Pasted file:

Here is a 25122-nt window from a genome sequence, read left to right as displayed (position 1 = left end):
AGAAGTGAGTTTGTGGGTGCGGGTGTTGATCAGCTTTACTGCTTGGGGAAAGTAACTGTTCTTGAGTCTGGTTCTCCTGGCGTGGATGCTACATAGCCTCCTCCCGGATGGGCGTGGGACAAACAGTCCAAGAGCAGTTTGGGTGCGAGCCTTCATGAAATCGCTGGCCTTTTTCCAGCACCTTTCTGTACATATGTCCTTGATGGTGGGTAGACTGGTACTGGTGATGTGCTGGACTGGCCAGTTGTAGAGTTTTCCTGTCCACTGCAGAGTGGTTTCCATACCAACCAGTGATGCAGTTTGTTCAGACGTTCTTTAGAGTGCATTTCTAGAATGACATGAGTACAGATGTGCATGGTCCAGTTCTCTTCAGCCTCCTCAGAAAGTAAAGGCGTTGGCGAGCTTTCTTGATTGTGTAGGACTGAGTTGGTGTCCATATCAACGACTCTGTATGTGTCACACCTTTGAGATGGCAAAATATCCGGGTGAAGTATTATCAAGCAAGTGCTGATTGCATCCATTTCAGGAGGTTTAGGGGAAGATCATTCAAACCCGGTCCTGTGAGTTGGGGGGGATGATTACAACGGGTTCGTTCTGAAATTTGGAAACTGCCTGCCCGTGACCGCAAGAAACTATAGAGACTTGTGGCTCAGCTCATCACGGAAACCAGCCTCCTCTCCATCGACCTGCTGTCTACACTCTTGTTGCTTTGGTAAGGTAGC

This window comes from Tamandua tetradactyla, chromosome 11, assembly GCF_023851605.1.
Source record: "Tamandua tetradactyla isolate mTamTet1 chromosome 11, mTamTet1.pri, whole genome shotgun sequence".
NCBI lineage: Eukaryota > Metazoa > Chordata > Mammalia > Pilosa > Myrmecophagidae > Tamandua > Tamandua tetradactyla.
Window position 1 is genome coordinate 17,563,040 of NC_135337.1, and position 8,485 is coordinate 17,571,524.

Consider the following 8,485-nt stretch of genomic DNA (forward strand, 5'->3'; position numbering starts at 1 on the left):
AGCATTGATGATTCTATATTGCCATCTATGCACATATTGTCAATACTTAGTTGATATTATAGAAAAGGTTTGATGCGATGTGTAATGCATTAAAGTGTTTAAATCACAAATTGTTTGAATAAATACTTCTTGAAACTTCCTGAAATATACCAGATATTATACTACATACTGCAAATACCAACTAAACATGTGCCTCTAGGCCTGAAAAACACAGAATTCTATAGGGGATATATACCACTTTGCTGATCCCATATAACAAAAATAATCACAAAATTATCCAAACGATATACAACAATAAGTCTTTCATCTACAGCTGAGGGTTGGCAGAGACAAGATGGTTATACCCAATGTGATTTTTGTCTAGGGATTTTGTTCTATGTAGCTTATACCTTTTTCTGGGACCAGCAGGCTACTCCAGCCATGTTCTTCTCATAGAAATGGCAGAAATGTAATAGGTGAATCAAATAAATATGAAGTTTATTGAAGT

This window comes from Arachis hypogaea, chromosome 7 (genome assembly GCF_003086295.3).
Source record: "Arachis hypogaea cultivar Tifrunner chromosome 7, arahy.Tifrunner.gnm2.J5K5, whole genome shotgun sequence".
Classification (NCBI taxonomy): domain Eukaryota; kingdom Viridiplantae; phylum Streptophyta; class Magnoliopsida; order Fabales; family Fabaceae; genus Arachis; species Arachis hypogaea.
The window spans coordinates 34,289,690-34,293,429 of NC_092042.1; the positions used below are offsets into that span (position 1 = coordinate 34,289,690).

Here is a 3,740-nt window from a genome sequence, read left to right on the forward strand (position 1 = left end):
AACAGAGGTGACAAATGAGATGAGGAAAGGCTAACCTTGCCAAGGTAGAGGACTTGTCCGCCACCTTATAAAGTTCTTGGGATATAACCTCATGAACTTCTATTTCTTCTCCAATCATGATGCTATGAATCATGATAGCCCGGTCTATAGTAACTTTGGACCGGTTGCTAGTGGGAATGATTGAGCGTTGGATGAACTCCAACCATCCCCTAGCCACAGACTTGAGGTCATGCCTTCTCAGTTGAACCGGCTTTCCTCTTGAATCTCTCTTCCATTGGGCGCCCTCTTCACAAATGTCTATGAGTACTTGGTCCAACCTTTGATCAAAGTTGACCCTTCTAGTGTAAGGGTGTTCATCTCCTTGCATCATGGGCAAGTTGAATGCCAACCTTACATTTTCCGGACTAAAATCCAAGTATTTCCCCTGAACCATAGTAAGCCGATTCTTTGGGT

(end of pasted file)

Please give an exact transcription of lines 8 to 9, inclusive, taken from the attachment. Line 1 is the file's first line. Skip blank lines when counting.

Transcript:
AGCATTGATGATTCTATATTGCCATCTATGCACATATTGTCAATACTTAGTTGATATTATAGAAAAGGTTTGATGCGATGTGTAATGCATTAAAGTGTTTAAATCACAAATTGTTTGAATAAATACTTCTTGAAACTTCCTGAAATATACCAGATATTATACTACATACTGCAAATACCAACTAAACATGTGCCTCTAGGCCTGAAAAACACAGAATTCTATAGGGGATATATACCACTTTGCTGATCCCATATAACAAAAATAATCACAAAATTATCCAAACGATATACAACAATAAGTCTTTCATCTACAGCTGAGGGTTGGCAGAGACAAGATGGTTATACCCAATGTGATTTTTGTCTAGGGATTTTGTTCTATGTAGCTTATACCTTTTTCTGGGACCAGCAGGCTACTCCAGCCATGTTCTTCTCATAGAAATGGCAGAAATGTAATAGGTGAATCAAATAAATATGAAGTTTATTGAAGT

This window comes from Arachis hypogaea, chromosome 7 (genome assembly GCF_003086295.3).